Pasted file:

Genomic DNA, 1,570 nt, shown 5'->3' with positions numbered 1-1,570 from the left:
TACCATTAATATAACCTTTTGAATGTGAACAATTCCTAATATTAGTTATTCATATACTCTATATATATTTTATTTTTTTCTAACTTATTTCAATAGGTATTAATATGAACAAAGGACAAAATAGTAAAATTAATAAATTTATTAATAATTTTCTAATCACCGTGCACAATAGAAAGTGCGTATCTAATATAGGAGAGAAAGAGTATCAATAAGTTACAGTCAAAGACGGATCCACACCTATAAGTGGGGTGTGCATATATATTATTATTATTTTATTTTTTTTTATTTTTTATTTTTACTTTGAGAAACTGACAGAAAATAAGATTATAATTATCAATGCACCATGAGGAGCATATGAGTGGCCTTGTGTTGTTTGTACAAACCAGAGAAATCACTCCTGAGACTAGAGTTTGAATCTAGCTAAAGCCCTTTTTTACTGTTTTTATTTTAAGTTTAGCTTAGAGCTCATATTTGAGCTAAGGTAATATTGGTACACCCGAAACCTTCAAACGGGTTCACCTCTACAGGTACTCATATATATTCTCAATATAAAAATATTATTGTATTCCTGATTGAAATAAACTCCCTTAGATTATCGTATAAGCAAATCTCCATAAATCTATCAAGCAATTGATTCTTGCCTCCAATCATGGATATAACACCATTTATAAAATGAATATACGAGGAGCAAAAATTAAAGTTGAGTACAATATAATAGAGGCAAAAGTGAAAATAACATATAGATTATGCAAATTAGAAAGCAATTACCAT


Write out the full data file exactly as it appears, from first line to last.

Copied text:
Genomic DNA, 1,570 nt, shown 5'->3' with positions numbered 1-1,570 from the left:
TACCATTAATATAACCTTTTGAATGTGAACAATTCCTAATATTAGTTATTCATATACTCTATATATATTTTATTTTTTTCTAACTTATTTCAATAGGTATTAATATGAACAAAGGACAAAATAGTAAAATTAATAAATTTATTAATAATTTTCTAATCACCGTGCACAATAGAAAGTGCGTATCTAATATAGGAGAGAAAGAGTATCAATAAGTTACAGTCAAAGACGGATCCACACCTATAAGTGGGGTGTGCATATATATTATTATTATTTTATTTTTTTTTATTTTTTATTTTTACTTTGAGAAACTGACAGAAAATAAGATTATAATTATCAATGCACCATGAGGAGCATATGAGTGGCCTTGTGTTGTTTGTACAAACCAGAGAAATCACTCCTGAGACTAGAGTTTGAATCTAGCTAAAGCCCTTTTTTACTGTTTTTATTTTAAGTTTAGCTTAGAGCTCATATTTGAGCTAAGGTAATATTGGTACACCCGAAACCTTCAAACGGGTTCACCTCTACAGGTACTCATATATATTCTCAATATAAAAATATTATTGTATTCCTGATTGAAATAAACTCCCTTAGATTATCGTATAAGCAAATCTCCATAAATCTATCAAGCAATTGATTCTTGCCTCCAATCATGGATATAACACCATTTATAAAATGAATATACGAGGAGCAAAAATTAAAGTTGAGTACAATATAATAGAGGCAAAAGTGAAAATAACATATAGATTATGCAAATTAGAAAGCAATTACCAT